The following is excerpted from The Memoir Project: A Thoroughly Non-Standardized Text for Writing & Life by Marion Roach Smith.
It would be impossible to count up just how many people over the years have come into my class hell-bent on writing a revenge tale. So here’s some hard-won advice:
Never write a story because you want to exact revenge or betray someone.
Your story can be about revenge, absolutely, but the story itself should not be wielded as a blunt object, a cat-o’-nine-tails, or a bludgeon.
Instead, while writing about the hideous aspects of life, you should attempt to teach us something about the behavior of those involved, about your behavior, about all human behavior. Let us into your story by shedding light on our own dilemmas, fears, happiness, or wide-eyed wonder.
Pretty big requirement, isn’t it?
It should be, or else all memoir would be sniveling, and I’m really interested in someone else’s sniveling only if it somehow elevates my own. So remember, just like doctors do, “First, do no harm,” and don’t get suckered into a revenge-to-nowhere tale, where you ask forever how you can get back at someone without ever quite doing so.
Asking the question “What is it about?” will prevent that kind of useless exercise. Ask that, and while the answer might be, “revenge,” you will end up writing a piece on how you tried to get some, what you learned along the way, or how you plotted and plotted and where that led you.
Writing a tale that seeks revenge, you’ll quickly see that tale as merely a list of hurts, which, when you get to the end of that list, is a list that may not interest even you anymore. Revenge as a topic is good; as an intent, it’s not. This is another benefit to writing with intent, instead of writing for exercise.
Not to go all bumper sticker on you, but learn to write with intent and you might learn something about life—as you will when you learn to reduce the essence of the piece to a single totemic emotion such as “pity” or “joy,” a single experience such as “freedom” or “redemption,” or even a single phrase such as “the dramatic story of a family’s struggle with Alzheimer’s disease.”
That may take some time. But you can do this now: You can decide on a genre—humor, perhaps—and choose how to illustrate it.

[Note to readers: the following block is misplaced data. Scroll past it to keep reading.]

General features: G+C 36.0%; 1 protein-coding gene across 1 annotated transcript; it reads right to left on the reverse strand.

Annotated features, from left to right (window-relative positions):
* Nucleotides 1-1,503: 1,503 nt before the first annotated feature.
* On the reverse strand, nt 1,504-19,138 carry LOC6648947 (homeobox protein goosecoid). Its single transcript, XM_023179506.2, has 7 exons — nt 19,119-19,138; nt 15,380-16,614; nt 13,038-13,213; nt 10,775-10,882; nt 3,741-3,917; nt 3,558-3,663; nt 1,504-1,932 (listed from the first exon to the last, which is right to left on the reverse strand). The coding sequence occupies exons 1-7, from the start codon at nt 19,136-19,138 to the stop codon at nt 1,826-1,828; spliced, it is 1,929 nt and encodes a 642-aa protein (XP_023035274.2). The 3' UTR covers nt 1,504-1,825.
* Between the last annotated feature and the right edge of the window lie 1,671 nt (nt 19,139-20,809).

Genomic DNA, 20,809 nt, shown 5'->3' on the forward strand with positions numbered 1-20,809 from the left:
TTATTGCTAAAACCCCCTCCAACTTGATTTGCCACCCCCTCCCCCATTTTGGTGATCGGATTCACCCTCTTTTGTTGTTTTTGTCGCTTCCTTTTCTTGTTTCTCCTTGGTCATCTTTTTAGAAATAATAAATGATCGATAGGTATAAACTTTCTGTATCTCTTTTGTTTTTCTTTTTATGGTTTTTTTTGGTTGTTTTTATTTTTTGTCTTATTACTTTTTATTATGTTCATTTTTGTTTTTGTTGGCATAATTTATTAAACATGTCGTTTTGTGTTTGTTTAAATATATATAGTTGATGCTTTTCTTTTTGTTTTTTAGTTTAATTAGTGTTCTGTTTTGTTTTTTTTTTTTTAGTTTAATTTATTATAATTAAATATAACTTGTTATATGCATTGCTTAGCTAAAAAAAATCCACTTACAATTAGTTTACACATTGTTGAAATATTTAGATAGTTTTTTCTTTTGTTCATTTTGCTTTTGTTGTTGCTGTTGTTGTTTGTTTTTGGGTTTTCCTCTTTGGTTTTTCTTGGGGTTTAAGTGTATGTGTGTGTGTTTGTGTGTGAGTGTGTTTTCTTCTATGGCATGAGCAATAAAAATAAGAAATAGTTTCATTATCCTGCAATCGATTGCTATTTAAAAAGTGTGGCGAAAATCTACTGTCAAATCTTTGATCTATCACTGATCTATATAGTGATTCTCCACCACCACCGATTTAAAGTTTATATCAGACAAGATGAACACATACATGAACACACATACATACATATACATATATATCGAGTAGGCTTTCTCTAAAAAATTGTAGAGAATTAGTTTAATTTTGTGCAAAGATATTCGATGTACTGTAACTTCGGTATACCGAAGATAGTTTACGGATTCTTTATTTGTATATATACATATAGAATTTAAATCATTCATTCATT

Here’s how you do it. Say aloud to yourself, “This is a piece of humor, and the illustration is that day at the proctologist,” or “This is a tragedy, and the illustration is finding those Polaroids,” or “This is about how anger withers the soul, and the illustration is my uncle Henry’s struggle for revenge.”
What will not work is the phrase “This is a tragedy and the illustration is my marriage.” This is too big. On the enormous topic of your marriage, look instead for the moment it shifted—the discovery of the Polaroids that revealed where it is your spouse would rather be; the first time your wife didn’t get choked up at someone else’s wedding; alone, trying to snap the safety clasp of your bracelet after the death of your partner—and we will see the tragedy. Capture the moment of “aha!” and you’ll find one specific story that you can drive forward.
Do you see what is happening here? You are shifting yourself—your story—into a new position of importance, where you are no longer the center of the tale. Repeat: I am not the story. Exactly. You are the illustration. You are the picture in the frame, the lozenge in the wrapper. Get that, and when you do, you will see how your story—the illustration of the theme—gets shifted to the second phrase of this sentence and, by extension, to its proper place.
Marion Roach Smith is the author of four books, the most recent of which is The Memoir Project: A Thoroughly Non-Standardized Text for Writing & Life (Grand Central Publishing). She teaches memoir online at marionroach.com.